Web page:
On Thursday, Governor Newsom ordered all Californians to wear face coverings while in public or high-risk settings, including when shopping, taking public transit or seeking medical care, following growing concerns that an increase in coronavirus (COVD-19) cases has been caused by residents failing to voluntarily take such precautions. 

The U.S. Supreme Court ruled this week that federal law protects employees who identify of a different sexual orientation, gender identity and/or gender expression from discrimination in the workplace. In Bostock v. Clayton County, the Court considered whether Title VII of the Civil Rights Act, which prohibits discrimination in employment on the basis of “sex,” applies to gay and transgender people. 

The Center for Disease and Control (CDC) released a checklist designed for agricultural employers based on a recent interim guidance from the CDC and U.S. Department of Labor. This checklist may be a helpful guidance for employers monitoring the COVID-19 situation in the workplace.

The Checklist (available here) is divided into five primary sections:

This is a friendly reminder for all Santa Rosa businesses that the local minimum wage will increase on July 1, 2020. For employers with 26 or more employees, the new minimum wage will be $15.00 per hour. For employers with 25 or fewer employees the new minimum wage will be $14.00 per hour. This is an increase from the existing minimum wage rates of $13.00 per hour for 26 or more employees and $12.00 per hour for 25 or fewer employees. Santa Rosa has another scheduled minimum wage increase to take effect on January 1, 2021 which will require employers with 25 or fewer employees to pay at least $15.00 per hour and the minimum wage all employers must pay will be adjusted by a Consumer Price Index (CPI). You can find the Official Notice here.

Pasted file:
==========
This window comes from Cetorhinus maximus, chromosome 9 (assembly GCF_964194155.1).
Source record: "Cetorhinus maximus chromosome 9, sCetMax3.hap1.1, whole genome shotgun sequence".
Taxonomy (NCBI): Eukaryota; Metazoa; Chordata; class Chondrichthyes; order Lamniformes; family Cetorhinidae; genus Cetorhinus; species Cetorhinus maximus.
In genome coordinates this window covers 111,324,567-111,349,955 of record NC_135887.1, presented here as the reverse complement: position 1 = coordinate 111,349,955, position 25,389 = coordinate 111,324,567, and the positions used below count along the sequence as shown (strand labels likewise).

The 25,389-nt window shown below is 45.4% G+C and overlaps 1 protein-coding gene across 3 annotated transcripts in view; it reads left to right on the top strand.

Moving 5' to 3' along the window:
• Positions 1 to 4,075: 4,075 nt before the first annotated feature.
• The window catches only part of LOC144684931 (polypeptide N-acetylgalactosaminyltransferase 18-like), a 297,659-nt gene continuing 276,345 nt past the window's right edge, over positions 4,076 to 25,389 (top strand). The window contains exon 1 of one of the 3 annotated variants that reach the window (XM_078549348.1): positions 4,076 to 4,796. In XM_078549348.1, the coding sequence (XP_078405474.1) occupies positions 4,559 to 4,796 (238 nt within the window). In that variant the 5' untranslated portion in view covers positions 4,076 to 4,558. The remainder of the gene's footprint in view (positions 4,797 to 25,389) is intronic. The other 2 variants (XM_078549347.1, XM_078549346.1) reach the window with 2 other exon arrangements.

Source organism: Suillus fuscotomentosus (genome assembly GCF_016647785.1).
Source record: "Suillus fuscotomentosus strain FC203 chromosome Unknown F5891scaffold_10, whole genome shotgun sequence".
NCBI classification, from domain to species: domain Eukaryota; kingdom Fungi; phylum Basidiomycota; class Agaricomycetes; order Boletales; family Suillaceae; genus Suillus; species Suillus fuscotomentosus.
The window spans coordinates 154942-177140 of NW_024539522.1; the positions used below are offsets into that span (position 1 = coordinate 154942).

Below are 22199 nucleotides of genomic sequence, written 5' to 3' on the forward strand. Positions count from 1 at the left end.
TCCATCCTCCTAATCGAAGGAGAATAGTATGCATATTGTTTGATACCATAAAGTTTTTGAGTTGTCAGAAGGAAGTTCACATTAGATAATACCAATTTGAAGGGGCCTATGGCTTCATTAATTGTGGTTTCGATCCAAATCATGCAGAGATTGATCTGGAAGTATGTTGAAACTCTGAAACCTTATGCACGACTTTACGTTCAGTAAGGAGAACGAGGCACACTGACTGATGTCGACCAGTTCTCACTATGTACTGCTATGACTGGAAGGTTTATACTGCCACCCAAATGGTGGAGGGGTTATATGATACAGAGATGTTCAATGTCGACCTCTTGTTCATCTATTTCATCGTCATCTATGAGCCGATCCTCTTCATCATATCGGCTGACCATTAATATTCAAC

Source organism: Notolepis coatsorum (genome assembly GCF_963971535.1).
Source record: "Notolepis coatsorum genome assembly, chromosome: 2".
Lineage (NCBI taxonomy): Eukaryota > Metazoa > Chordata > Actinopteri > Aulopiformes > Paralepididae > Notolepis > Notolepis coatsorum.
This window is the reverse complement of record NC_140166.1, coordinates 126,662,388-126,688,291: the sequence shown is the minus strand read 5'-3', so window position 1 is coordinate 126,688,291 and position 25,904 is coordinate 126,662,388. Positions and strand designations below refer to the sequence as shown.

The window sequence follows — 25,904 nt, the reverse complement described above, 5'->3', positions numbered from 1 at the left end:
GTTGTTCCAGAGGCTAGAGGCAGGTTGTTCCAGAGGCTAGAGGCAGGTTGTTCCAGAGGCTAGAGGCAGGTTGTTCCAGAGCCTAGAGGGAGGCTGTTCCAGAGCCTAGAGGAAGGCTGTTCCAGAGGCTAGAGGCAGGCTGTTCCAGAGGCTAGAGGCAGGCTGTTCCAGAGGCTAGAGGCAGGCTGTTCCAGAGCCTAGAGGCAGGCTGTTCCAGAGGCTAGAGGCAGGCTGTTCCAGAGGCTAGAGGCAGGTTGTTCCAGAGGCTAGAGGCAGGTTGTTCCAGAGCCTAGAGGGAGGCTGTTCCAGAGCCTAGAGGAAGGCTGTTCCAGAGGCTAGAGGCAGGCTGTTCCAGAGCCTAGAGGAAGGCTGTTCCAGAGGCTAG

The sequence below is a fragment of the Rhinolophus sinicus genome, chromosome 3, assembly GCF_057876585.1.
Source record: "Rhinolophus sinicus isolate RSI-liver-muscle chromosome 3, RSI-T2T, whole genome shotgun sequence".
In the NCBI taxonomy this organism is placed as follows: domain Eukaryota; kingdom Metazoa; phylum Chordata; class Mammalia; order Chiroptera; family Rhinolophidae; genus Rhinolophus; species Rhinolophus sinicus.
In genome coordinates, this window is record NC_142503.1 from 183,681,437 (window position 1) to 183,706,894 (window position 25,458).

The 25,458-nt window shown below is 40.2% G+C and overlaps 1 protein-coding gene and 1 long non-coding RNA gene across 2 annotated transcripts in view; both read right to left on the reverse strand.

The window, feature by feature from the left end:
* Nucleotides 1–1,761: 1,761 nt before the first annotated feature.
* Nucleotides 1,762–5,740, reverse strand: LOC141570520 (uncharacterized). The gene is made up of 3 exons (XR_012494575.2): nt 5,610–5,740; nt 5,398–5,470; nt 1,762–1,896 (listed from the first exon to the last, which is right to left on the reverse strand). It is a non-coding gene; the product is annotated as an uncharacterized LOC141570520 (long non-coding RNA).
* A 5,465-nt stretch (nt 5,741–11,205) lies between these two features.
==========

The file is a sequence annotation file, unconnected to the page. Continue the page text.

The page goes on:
A California Appeals Court ruling earlier this month sends a reminder to employers that class action settlements aren’t always the end of a matter. The lawsuit began as a class action against U.S. Bancorp for wage-and-hour violations including missed meal and rest breaks, and unpaid overtime wages. Scott Williams joined U.S. Bancorp after the lawsuit had been filed and immediately became a member of the class action lawsuit. With the lawsuit still ongoing, Williams filed a second copycat lawsuit against U.S. Bancorp for the same wage-and-hour violations plus unpaid business expenses. The Court reasonably put Williams’ second lawsuit on hold until the first lawsuit was completed. U.S. Bancorp successfully beat back the first lawsuit winning decertification of the class and eventually settled.

Reminder on Outdoor Agricultural Lighting Regulations Effective July 1, 2020

By: The Saqui Law Group and Christina Anton

The California Office of Administrative Law (“OAL”) approved Cal/OSHA’s new Outdoor Agricultural Operations During Hours of Darkness Standard. The new regulation will become effective on July 1, 2020. You may read the full regulation here.

Agricultural employers working outside in post-sunset and pre-sunset hours must comply with the new regulation, which requires:

  • Trucks, tractors and self-propelled equipment must be equipped with lights illuminating ahead and behind between sunset and sunrise; this is a change from the prior rule which required headlights from one hour after sunset until one hour before sunset. The new rule also added “trucks” to the list of covered equipment;
  • Certain illumination levels, which you may read here.

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